View Text Only Version

Languages and Cultures

LAN, LIN, and LNC Courses

Contact Languages and Cultures  

Languages and Cultures

Address:
224 Mitchell Hall
West Chester, PA 19383


Phone: 610-436-2700
Fax: 610-436-3048


Dr. Cristóbal Cardemil-Krause
Acting Chair July 2018-June 2019

LAN, LIN, and LNC Courses

Courses Common to All Languages

LAN 305 Introduction to Bilingual/Bicultural Education (3) Introduction to the history, philosophy, current status, and future directions of bilingual/bicultural education. Survey of materials, techniques, instructional processes, and instructional patterns. Overview of testing, placement, and pupil evaluation. PREREQ: Intermediate level proficiency in a second language and LIN 250 or equivalent.

LAN 312 "What is Empathy? Scientific and Cultural Understandings" (3) What is Empathy? In this interdisciplinary course, we shall compare and contrast cultural and scientific understandings of empathy from various eras, cultures and fields. We also shall analyze responses to the question "Can empathy be learned?" from various fields such as drama, poetry, prose and film and study artistic works from different cultures, eras and perspectives. No prerequisite courses are required. The course is taught in English." Gen Ed Attribute: Interdisciplinary Requirement.

LAN 327 Introduction to Linguistics for Language Majors (3) An introduction to applied linguistics structured to meet the needs of language majors and future world language teachers. Examples are drawn from the language(s) expertise of the students. Typically offered in Spring.

LAN 382 Teaching English Language Learners (ELL’s) PK-12 (3) A study of issues and the application of techniques, strategies, and materials for meeting the needs of English Language Learners (ELL’s) in inclusive classrooms. Emphases include sociocultural issues in education contexts, TESOL through the content area, linguistics, second language acquisition, the integration and application of the PA English Language Proficiency Standards PK-12 (ELPS), and current trends in second language teaching, learning, and assessment. Includes a field component. Crosslisted as ENG 382. Gen Ed Attribute: Diversity Requirement. Typically offered in Fall & Spring.

LAN 390. How Are Languages Learned?. 3 Credits.
This course covers the basic principles of second language acquisition (SLA), an important area of study within the larger field of applied linguistics. Students will explore current theories of how people learn a second or foreign language, critically evaluate the theories and incorporate their own experiences with second language learning. Students will be expected to read, analyze, and respond to research that presents current views on second language acquisition. The field of SLA is inherently interdisciplinary and draws on research shaped by the prominent academic disciplines of psychology, sociology, education, and linguistics. Thus, a variety of views of SLA will be discussed in the class.
Typically offered in Fall, Spring & Summer.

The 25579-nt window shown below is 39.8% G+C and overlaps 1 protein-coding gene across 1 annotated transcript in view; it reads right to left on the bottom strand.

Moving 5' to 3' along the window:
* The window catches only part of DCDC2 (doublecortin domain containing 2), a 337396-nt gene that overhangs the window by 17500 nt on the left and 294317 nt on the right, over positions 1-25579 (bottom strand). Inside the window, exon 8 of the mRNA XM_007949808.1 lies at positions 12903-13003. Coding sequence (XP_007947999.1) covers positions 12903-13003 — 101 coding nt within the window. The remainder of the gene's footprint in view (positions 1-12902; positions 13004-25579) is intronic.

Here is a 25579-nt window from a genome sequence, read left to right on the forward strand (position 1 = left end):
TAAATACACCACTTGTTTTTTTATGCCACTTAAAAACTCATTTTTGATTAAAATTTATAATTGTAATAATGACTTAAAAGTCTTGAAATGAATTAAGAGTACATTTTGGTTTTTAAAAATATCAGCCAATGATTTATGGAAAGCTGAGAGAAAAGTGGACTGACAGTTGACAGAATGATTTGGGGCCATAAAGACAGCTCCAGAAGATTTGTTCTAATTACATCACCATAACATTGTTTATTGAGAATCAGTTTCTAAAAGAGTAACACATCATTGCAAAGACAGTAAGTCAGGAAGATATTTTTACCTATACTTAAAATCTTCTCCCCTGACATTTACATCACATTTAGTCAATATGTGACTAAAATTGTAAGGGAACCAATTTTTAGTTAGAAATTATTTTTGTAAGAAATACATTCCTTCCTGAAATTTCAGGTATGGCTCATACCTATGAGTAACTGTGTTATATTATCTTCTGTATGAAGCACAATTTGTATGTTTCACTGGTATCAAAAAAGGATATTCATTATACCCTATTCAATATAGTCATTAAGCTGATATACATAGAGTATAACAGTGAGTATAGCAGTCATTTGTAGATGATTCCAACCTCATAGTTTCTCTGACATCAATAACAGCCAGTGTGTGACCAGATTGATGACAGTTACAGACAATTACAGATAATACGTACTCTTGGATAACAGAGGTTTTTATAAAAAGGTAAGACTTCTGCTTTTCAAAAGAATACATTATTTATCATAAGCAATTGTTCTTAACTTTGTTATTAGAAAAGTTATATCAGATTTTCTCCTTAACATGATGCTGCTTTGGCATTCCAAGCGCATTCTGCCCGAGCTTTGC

LAN 401 Teaching of Modern Languages: K-12 (3) Problems, methods, and materials of second language acquisition and teaching across levels. Observation and participation in K-12 classrooms. PREREQ: LIN/ENG 230 or LAN 327 and EDS 306, completion of target language courses through the advanced level. Typically offered in Fall & Spring.

LAN 403 Second Languages in the Elementary School (3) Techniques and materials used in teaching second languages in the elementary school. Practice in the application of these techniques and observation of language classes. PREREQ: Completion of the minor in the chosen language.

LAN 411 Topical Seminar (3) Specialized studies in language and the teaching of languages. This course may be taken again for credit.

LAN 425 Internship in Modern Languages (3-12) A structured and supervised experience for students wishing to enhance their language study directly in the workplace. Credits earned are based on time spent on the job. For approval, students must apply to the department chair or language section coordinator.


LIN 211 Language Communities in the United States and Canada (3) Exploration and analysis of how aspects of language usage (dialect, "accent," bilingualism) relate to language-based discrimination in the U.S. and Canada generally. Emphasis is on bias, discrimination, and profiling based on race, class, gender, religious affiliation, and ethnicity. Examples will be drawn from mainstream media, including popular film and television. Diverse communities course

LIN 230 (also ENG 230) Introduction to Linguistics (3) Basic concepts of language description, classification, change, reconstruction, dialectology, and sociolinguistics. Prerequisite for all other linguistics courses.

LIN 250 Psycholinguistics (3) Introduction to the study of relationships between language, generative models, communication theory, and learning theory. Major emphasis on natural language development and bilingualism.

LIN 411 Seminar in Linguistics (3) Specialized studies in linguistics. Topics announced annually. PREREQ: LAN 237 or LIN 230, or at least junior standing. This course may be taken again for credit.


LNC 368 Comparative Cultural Studies (3) This course examines the dynamic processes by which our direct interaction with local and non-local cultural products– language modality, textual interpretation, performative modes and other representational systems –influences how we as participants see and understand diversity and our role in it. Taught in English. Typically offered in Fall.